In an average company that would mean maternity-leave and so on. Some companies might not be supportive of such information especially if you started the job quite recently.

So should you tell him/her straight away when you know or wait when until later on during the pregnancy?

  • 13
    If you are pregnant, you are pregnant. Whether the boss finds it "amusing" doesn't matter, and it is none of his business to decide if it was "too early". You only need to tell him that you would be applying for maternity leave sufficiently well in advance.
    – Masked Man
    Dec 31, 2014 at 13:10
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    When do the medical benefits kick in? Don't say anything until the medical benefits kick in. Dec 31, 2014 at 18:07
  • @gbjbaanb ya, had this explicitly written in the original question, but was advised to remove it, due to inappropriateness. Assume he is Not the father. Jan 1, 2015 at 11:40

1 Answer 1


I would suggest waiting until either:

  • The second trimester (for the same reasons that people are generally advised not to spread news of a pregnancy too early)
  • It's visually obvious that you are pregnant

The important part is that you need to give your manager and team enough notice that they can plan adequately for your being absent for at least 6 weeks.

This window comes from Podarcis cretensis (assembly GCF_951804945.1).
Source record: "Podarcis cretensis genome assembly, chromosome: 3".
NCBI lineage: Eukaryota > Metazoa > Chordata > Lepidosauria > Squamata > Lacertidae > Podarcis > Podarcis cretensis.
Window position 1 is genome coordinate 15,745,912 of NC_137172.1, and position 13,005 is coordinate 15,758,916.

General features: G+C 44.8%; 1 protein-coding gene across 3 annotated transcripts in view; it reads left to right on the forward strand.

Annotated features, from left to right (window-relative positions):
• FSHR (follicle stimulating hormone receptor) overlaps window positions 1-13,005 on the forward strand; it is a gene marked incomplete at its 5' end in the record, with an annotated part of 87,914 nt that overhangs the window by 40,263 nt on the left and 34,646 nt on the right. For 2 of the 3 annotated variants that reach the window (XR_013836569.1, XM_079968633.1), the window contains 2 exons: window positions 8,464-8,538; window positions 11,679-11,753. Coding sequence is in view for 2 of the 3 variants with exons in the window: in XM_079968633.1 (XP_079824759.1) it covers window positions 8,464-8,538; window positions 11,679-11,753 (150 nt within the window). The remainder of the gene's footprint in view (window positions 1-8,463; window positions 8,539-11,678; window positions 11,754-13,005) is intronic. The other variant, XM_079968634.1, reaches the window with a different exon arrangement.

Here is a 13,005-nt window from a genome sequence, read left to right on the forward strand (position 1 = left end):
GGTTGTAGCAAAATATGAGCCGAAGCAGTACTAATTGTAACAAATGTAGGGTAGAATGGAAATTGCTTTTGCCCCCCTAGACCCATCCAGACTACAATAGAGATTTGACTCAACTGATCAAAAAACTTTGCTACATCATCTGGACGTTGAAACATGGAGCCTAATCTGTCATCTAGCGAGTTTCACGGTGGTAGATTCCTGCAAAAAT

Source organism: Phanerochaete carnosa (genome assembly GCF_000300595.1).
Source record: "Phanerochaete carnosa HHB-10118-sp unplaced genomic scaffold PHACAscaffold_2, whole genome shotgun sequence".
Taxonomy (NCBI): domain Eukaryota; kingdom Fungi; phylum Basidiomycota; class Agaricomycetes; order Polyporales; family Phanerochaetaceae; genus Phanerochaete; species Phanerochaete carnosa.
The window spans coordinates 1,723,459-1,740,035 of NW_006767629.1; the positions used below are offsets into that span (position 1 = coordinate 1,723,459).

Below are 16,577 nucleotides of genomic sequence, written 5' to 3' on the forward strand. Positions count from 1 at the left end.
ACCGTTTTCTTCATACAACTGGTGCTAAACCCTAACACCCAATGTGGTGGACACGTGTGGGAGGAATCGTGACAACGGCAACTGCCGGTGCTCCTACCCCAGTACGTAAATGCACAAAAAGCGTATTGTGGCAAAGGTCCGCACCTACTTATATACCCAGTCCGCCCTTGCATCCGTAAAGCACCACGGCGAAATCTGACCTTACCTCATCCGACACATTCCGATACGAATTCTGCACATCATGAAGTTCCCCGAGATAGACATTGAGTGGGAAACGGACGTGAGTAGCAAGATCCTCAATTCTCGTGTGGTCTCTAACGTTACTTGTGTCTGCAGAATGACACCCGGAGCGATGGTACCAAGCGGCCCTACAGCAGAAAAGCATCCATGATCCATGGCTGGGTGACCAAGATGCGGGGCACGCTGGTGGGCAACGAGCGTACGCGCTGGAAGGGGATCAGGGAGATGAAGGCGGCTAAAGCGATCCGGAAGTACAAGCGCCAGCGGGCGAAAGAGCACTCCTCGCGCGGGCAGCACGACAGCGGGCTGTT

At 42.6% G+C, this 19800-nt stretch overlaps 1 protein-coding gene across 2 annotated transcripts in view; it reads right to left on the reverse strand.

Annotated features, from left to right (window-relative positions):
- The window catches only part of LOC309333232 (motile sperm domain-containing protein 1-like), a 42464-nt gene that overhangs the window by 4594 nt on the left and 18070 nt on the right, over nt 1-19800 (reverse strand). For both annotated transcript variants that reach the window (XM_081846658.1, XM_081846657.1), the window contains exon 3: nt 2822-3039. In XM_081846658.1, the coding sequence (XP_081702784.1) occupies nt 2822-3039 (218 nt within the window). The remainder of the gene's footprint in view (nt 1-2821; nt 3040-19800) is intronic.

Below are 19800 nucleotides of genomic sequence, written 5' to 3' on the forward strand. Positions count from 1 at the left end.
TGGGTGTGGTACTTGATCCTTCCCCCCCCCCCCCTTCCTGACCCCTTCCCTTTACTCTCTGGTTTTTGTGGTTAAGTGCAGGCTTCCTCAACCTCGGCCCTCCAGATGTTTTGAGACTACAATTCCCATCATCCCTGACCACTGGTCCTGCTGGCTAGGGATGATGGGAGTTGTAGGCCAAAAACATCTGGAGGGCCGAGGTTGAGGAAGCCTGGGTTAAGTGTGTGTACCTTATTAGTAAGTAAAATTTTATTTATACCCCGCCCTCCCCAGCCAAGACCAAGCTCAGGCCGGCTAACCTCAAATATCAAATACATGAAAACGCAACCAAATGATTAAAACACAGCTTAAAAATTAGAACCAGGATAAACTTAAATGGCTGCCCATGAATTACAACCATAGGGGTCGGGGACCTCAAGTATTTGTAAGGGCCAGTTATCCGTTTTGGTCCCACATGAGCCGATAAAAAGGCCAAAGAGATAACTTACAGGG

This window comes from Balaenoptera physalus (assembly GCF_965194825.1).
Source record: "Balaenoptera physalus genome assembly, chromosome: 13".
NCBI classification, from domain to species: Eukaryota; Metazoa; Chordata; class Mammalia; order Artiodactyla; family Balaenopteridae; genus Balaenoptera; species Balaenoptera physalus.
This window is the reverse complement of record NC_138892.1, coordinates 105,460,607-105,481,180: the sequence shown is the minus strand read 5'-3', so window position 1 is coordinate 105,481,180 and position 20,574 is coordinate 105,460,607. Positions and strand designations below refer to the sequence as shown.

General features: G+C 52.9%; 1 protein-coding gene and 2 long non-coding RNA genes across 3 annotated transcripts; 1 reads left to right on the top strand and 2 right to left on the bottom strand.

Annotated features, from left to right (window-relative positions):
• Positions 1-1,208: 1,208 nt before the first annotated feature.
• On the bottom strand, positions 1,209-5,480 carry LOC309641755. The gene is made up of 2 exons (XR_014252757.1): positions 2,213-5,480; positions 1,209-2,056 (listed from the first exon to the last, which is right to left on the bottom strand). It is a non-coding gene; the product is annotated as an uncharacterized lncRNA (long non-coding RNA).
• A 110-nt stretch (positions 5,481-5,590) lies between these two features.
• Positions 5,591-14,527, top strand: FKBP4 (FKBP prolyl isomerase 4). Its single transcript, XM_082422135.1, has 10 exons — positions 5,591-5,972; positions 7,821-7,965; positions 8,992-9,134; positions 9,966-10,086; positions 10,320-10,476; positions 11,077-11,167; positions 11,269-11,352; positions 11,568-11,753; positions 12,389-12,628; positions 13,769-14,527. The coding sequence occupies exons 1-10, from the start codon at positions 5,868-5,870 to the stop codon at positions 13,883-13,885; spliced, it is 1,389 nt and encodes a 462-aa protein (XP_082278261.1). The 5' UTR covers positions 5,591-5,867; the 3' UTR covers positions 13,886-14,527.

If you have a physically taxing job, you should probably expect to be relieved of those duties before beginning maternity leave, and always be prepared to leave earlier than expected due to early labor or unexpected and unfortunate complications.

Be sure to offer to cross-train people for your tasks and complete documentation well in advance of your departure to cover the possibility of an early or extended leave.

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    +1 for waiting until the second trimester. This helps avoid any awkward future conversations.
    – Brian
    Dec 31, 2014 at 16:32
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    @Brian: I dunno. If (god forbid) something goes wrong then you are going to want to speak to your manager anyway. You'll need time off to recuperate physically and emotionally. I'm not saying that the advice is bad or that you should instead say something right now.. I just don't quite buy the "it'll save an awkward conversation later" angle; it won't. Jan 1, 2015 at 3:48
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    Also remember to take your local work laws into account. Depending on where you live, reporting too early might endanger your protection against dismissal and reporting too late might mean that you miss out on benefits you could already have had.
    – Philipp
    Jan 1, 2015 at 16:14

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